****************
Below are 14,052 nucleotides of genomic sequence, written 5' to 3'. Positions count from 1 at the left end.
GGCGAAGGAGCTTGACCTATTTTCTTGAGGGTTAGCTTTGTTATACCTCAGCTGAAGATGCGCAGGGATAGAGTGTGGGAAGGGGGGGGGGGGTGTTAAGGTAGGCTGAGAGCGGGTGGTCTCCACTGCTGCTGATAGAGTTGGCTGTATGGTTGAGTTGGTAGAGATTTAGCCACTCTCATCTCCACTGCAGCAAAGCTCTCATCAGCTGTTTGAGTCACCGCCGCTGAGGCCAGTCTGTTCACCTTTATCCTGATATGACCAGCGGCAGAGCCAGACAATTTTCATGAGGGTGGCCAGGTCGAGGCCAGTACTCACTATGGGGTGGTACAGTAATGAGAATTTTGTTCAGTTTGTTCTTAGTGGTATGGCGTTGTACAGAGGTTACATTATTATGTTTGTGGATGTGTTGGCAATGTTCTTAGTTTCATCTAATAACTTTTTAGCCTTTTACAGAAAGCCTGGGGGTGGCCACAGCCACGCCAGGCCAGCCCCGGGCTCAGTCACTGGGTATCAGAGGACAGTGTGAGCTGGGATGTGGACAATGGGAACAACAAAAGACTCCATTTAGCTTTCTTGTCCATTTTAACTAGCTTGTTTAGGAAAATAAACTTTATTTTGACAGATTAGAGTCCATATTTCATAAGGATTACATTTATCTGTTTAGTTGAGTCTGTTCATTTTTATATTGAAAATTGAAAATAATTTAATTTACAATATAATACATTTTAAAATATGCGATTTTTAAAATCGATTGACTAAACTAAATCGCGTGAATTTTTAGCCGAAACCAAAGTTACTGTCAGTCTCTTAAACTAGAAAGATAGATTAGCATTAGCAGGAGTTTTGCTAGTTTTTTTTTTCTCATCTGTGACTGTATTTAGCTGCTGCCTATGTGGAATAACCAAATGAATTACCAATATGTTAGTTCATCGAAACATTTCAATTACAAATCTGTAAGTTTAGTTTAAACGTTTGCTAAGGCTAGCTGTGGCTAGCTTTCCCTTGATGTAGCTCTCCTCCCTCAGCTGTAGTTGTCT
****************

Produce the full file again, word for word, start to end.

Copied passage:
Below are 14,052 nucleotides of genomic sequence, written 5' to 3'. Positions count from 1 at the left end.
GGCGAAGGAGCTTGACCTATTTTCTTGAGGGTTAGCTTTGTTATACCTCAGCTGAAGATGCGCAGGGATAGAGTGTGGGAAGGGGGGGGGGGGTGTTAAGGTAGGCTGAGAGCGGGTGGTCTCCACTGCTGCTGATAGAGTTGGCTGTATGGTTGAGTTGGTAGAGATTTAGCCACTCTCATCTCCACTGCAGCAAAGCTCTCATCAGCTGTTTGAGTCACCGCCGCTGAGGCCAGTCTGTTCACCTTTATCCTGATATGACCAGCGGCAGAGCCAGACAATTTTCATGAGGGTGGCCAGGTCGAGGCCAGTACTCACTATGGGGTGGTACAGTAATGAGAATTTTGTTCAGTTTGTTCTTAGTGGTATGGCGTTGTACAGAGGTTACATTATTATGTTTGTGGATGTGTTGGCAATGTTCTTAGTTTCATCTAATAACTTTTTAGCCTTTTACAGAAAGCCTGGGGGTGGCCACAGCCACGCCAGGCCAGCCCCGGGCTCAGTCACTGGGTATCAGAGGACAGTGTGAGCTGGGATGTGGACAATGGGAACAACAAAAGACTCCATTTAGCTTTCTTGTCCATTTTAACTAGCTTGTTTAGGAAAATAAACTTTATTTTGACAGATTAGAGTCCATATTTCATAAGGATTACATTTATCTGTTTAGTTGAGTCTGTTCATTTTTATATTGAAAATTGAAAATAATTTAATTTACAATATAATACATTTTAAAATATGCGATTTTTAAAATCGATTGACTAAACTAAATCGCGTGAATTTTTAGCCGAAACCAAAGTTACTGTCAGTCTCTTAAACTAGAAAGATAGATTAGCATTAGCAGGAGTTTTGCTAGTTTTTTTTTTCTCATCTGTGACTGTATTTAGCTGCTGCCTATGTGGAATAACCAAATGAATTACCAATATGTTAGTTCATCGAAACATTTCAATTACAAATCTGTAAGTTTAGTTTAAACGTTTGCTAAGGCTAGCTGTGGCTAGCTTTCCCTTGATGTAGCTCTCCTCCCTCAGCTGTAGTTGTCT